Avoiding animal health issues in a wet year


By Linda Searle
District Veterinarian

P: 03 5881 9919 | M: 0427 629 740 | E:

This time of year, I am usually dealing with 40+ degree days and dust. Having a wet and humid summer this year is a bit different. So, how can you ensure that your livestock thrive in the current conditions?

Increase in mosquitoes and mosquito borne diseases

Mosquitoes can spread diseases to animals and humans. Horses, in particular, can develop neurological diseases such as Ross River virus, Barmah Forest virus, and Murray Valley Encephalitis after being bitten by infected mosquitoes.

Measures that you can use to reduce the mosquito burden around your animals include:

  • Reduce mosquito breeding grounds e.g. buckets, old tyres - anywhere water can pool.
  • Use commercial mosquito traps.
  • Cover horses with summer rugs and fly veils, use suitable repellents, and stable at dawn and dusk when mosquitoes are most active.
Increase in fly numbers and flystrike

Flies such as the Australian sheep blowfly Lucilia cuprina can also increase in number and cause increased issues with flystrike in sheep. Prolonged rain can also lead to conditions such as dermo and fleece rot which increase sheep susceptibility to body strike.

Preventative measures that you can use for flystrike include:

  • Check your sheep regularly for flies.
  • Treat any struck sheep quickly.
  • Increase protective strategies as needed (e.g. chemical, shearing/crutching, treat predisposing conditions)
Ensuring stock have adequate nutrition

The quality of dry standing feed may be an issue for some stock. Energy and protein levels need to be able to meet the requirements of what is eating it. It is important to remember that growing animals and heavily pregnant stock have extra energy and protein requirements compared to other classes of stock.

To make sure your stock are receiving adequate nutrition, you can:

  • Use a feed test to determine the quality of your feed or check the weight/body condition score of stock to ensure targets are being met.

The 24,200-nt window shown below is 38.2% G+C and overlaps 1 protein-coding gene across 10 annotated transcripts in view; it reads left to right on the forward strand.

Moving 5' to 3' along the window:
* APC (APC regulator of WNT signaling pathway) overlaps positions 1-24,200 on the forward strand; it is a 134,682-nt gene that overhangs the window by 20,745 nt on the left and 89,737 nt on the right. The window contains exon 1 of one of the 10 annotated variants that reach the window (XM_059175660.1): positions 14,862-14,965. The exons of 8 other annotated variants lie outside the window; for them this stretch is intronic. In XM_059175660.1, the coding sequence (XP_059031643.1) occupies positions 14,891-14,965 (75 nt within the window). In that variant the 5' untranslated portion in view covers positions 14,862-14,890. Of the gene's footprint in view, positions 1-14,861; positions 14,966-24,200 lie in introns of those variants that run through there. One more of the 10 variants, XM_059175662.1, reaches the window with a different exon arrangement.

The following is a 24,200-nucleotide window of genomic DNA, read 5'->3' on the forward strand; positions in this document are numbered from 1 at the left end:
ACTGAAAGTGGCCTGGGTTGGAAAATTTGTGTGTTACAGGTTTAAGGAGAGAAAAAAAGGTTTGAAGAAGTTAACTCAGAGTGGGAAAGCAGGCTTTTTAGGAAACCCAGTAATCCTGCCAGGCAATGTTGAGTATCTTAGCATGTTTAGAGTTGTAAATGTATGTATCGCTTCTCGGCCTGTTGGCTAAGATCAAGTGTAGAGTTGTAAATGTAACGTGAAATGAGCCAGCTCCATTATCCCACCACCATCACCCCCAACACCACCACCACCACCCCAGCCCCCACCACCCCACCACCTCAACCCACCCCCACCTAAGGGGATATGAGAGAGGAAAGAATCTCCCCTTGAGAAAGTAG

• Supplement feed any mobs falling behind or move them to a new paddock of feed. If you are going to start feeding grain, make sure you introduce it gradually to avoid acidosis.
Internal parasites
Scour worms:

Late winter/early spring saw an increase in scour worms, especially in lambs, compared to other years. The rain came, but it was quite late. This meant good worm larvae survivability on the ground when mobs were run tightly on short feed, until it started to grow.

Barber’s pole worm:

Barber’s pole worm is usually found in areas with a high amount of (predominantly summer) rainfall. In years where there is increased summer rain, Barber’s pole can sometimes start to be an issue in other areas. Unlike scour worms, these worms are blood feeding and sheep or goats infested with Barber’s pole, are usually anaemic (pale white gums/around the eyes), dull/lethargic and can have bottle jaw (swelling under the jaw).

Preventative and control measures for internal parasites include:

  • Conducting a worm egg count (WEC) to see if worm numbers are high. You can request larval differentiation to determine the species present (e.g. scour worm vs Barber’s pole worm).
  • Drench any affected animals with an effective worm drench. Drenches that have at least 3 different active ingredients (triple combination drenches) are recommended to reduce the development of worms that are resistant to drenches.
Toxic weeds

Weeds are often the first green pick in the paddock after rain, which can increase the chances that stock will seek them out. Common toxic summer weeds locally include common heliotrope, cathead (caltrop/bindi), and panic grass (witchgrass/hairy panic). Common effects of consumption include liver damage and subsequent photosensitisation or copper toxicity.

To prevent the effects of toxic weeds on your stock:

  • Limit access of stock (particularly young stock) to areas where lots of toxic weeds are present, especially in the absence of other green feed. This is especially important for breeds like Dorpers which will preferentially seek heliotrope.
  • Restrict stock showing signs of photosensitisation (inflammation and reddening progressing to peeling skin in non-pigmented, lightly haired/wooled areas such as around the ears, nose, and mouth) from green feed and place in a shady area. Veterinary treatment may be needed for severe cases.

By observing your stock closely, using preventative measures, and reacting to situations quickly, you and your stock can enjoy the summer and its Queensland-like weather without having to travel!

Related news

Related information